Tuesday, March 08, 2011

WILL LAUSD LAYOFFS BE A MODEL?: Appeals court refusal to delay settlement means districts not totally tied to seniority-based system

By John Fensterwald - Educated Guess | http://bit.ly/hJdu4i

Posted on 3/08/11 • An appeals court on Monday refused to delay a settlement that will shield children in 45 low-income schools in Los Angeles Unified from layoffs that would create havoc with their education. With a March 15 deadline a week away for teacher layoff notices statewide, the big question is whether other districts will follow the lead of Los Angeles Unified and protect their most vulnerable children as well.

Districts have a model in the deal reached between LAUSD and attorneys representing students most victimized by the yearly churn of teacher layoffs. They also have a District Court judge’s decision last year empowering them to deviate from standard seniority-based layoffs under state law when children’s right to equal educational opportunity is adversely affected. What districts need is the fortitude to act on those children’s behalf.

The Sacramento Bee reported that Sacramento City Unified Superintendent Jonathan Raymond plans to prevent disproportionate layoffs at six academically troubled schools where the district has made a special effort to recruit teachers. But other districts haven’t indicated whether they planned to capitalize on Judge William Highberger’s landmark ruling.

The American Civil Liberties Union of Southern California, the Public Counsel Law Center, and the firm Morrison & Foerster filed the suit in the LAUSD case. Public Counsel lead attorney Catherine Lhamon wouldn’t say whether attorneys plan to sue additional districts in coming weeks. She did say that she and attorneys have asked districts about their plans.

Last year, Gov. Schwarzenegger and State Board of Education President Ted Mitchell sided with plaintiffs in the LAUSD case, even though the state also was named in the suit. United Teachers Los Angeles opposed the deal that district administrators and plaintiffs’ attorneys reached on the grounds that it violated seniority rights under state law and the teachers’ contract.

Under the deal, 45 lowest-performing schools and those showing signs of academic improvement will be protected from layoffs this year. The district will set a cap on the percentage of teachers that can be laid off in the remaining schools. The practical effect will be that teachers with the same years of experience may get layoff notices in one school with lots of veteran teachers but not another school with less experienced teachers.

Unlike his predecessor Jack O’Connell, who took no position on the lawsuit, the new Superintendent of Public Instruction, Tom Torlakson,  filed briefs opposing the settlement and calling for delaying its implementation, because of the settlement’s “far reaching, unintended consequences throughout the state.”

There’s no question that the issue is complex. Layoffs ideally would be partially based on a credible system of teacher evaluations. But the lack of such a system in California is no justification for inaction. Districts know which schools would be devastated by seniority-based layoffs – like the middle school in LAUSD in which 72 percent of the staff, mostly relatively new teachers, got layoff notices. Districts know which low-performing schools, under new leaders and turnaround strategies, show promise of academic improvement but need more time.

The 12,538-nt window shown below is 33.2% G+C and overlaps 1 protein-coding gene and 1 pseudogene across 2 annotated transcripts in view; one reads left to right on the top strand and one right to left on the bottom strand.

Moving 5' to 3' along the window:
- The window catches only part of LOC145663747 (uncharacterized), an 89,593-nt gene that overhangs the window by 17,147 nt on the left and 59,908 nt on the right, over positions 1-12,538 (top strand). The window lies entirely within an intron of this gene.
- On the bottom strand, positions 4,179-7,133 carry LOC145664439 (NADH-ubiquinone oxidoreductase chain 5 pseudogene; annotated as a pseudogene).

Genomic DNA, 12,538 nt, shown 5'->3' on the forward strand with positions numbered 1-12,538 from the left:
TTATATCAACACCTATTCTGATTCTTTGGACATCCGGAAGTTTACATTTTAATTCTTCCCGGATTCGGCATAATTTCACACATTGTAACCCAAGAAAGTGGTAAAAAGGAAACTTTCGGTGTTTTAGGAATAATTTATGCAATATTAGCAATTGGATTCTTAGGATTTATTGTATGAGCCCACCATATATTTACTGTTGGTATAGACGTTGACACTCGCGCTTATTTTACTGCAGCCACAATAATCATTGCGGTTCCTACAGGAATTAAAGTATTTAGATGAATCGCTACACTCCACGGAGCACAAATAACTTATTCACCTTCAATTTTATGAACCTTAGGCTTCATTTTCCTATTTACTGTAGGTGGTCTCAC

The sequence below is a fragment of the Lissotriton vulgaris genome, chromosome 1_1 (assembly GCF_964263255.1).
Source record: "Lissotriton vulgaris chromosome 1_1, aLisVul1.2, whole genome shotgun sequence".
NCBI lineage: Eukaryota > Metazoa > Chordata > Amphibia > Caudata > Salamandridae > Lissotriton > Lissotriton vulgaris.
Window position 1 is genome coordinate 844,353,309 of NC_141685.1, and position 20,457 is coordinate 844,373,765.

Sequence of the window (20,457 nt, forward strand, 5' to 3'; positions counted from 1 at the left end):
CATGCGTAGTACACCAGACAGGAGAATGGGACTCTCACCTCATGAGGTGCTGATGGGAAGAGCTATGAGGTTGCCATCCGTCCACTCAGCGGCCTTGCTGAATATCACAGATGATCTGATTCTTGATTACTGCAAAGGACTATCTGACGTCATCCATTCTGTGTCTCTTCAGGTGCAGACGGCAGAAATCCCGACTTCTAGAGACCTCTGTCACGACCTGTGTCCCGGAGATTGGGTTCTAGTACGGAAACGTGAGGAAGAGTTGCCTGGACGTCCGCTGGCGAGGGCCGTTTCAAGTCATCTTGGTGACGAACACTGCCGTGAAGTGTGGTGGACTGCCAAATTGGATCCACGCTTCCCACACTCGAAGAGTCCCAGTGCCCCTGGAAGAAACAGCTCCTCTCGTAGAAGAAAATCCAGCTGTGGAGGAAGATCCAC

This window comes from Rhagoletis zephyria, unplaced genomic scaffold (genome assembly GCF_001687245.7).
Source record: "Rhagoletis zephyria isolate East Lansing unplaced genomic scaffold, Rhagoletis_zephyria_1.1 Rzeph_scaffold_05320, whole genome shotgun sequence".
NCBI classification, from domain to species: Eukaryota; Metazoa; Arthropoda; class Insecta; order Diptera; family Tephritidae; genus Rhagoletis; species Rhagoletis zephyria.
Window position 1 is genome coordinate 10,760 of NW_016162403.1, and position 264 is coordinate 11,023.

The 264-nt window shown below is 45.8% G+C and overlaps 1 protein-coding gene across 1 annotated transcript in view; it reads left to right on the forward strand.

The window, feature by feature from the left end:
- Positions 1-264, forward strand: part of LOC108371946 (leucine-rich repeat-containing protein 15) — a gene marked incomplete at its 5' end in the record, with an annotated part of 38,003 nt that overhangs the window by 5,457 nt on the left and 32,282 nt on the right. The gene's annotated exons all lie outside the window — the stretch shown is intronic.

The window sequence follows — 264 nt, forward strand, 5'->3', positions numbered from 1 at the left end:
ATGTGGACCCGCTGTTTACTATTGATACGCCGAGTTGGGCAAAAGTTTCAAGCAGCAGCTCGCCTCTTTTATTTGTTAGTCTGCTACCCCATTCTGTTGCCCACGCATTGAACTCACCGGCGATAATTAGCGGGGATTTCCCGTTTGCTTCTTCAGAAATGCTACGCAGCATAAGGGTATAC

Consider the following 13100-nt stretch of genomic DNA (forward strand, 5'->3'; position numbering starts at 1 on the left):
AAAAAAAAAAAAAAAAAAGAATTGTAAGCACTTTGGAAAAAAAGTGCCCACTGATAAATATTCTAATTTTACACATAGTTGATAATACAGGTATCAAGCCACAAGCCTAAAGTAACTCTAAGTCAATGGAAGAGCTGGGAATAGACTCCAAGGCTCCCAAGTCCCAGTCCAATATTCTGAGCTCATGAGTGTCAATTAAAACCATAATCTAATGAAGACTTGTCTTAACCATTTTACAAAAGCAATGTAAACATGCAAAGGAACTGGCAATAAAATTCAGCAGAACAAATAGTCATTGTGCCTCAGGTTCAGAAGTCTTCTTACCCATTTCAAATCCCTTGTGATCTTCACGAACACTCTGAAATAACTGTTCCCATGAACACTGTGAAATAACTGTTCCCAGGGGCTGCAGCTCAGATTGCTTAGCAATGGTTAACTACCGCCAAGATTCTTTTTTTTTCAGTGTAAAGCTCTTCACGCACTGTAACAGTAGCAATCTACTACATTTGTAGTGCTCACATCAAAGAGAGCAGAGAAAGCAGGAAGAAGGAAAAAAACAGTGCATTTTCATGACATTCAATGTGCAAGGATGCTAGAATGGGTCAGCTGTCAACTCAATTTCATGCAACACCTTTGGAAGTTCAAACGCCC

This month promises to be particularly tragic for teachers. Because of uncertainty over the state budget, districts may issue layoff notices to tens of thousands of teachers ­– many thousands more than will be let go if  Gov. Jerry Brown succeeds in getting state tax extensions on the ballot and voters to approve them in June.  Teachers will have the possibility of losing their jobs hanging over their heads for much of the summer.

No legislative fix for now

Last fall, a bill that would have partially resolved the issue statewide died after passing the state Senate but failing to make to the full Assembly for a vote. SB 691 would have required that the percentage of teacher layoffs in the lowest performing schools be no higher than the average for all schools in their districts. The sponsor, Senate President pro Tem Darrell Steinberg, hasn’t reintroduced it, so it’s every district for itself, for now.

Last month, the Education Trust-West issued Victims of the Churn: The Damaging Impact of California’s Teacher Layoff Policies on Schools, Students and Communities in Three Large School Districts. Its recommendations include:

  • repealing the  state law requiring districts to use seniority as the primary criteria for layoffs (California is one of only a dozen states that do);
  • protecting high-poverty schools from the disproportionate impact of layoffs and the churn caused by bumping rights; and
  • moving back the March 15 deadline for layoff notices to the summer, giving districts more time to make accurate layoff decisions while reducing excessive notifications.

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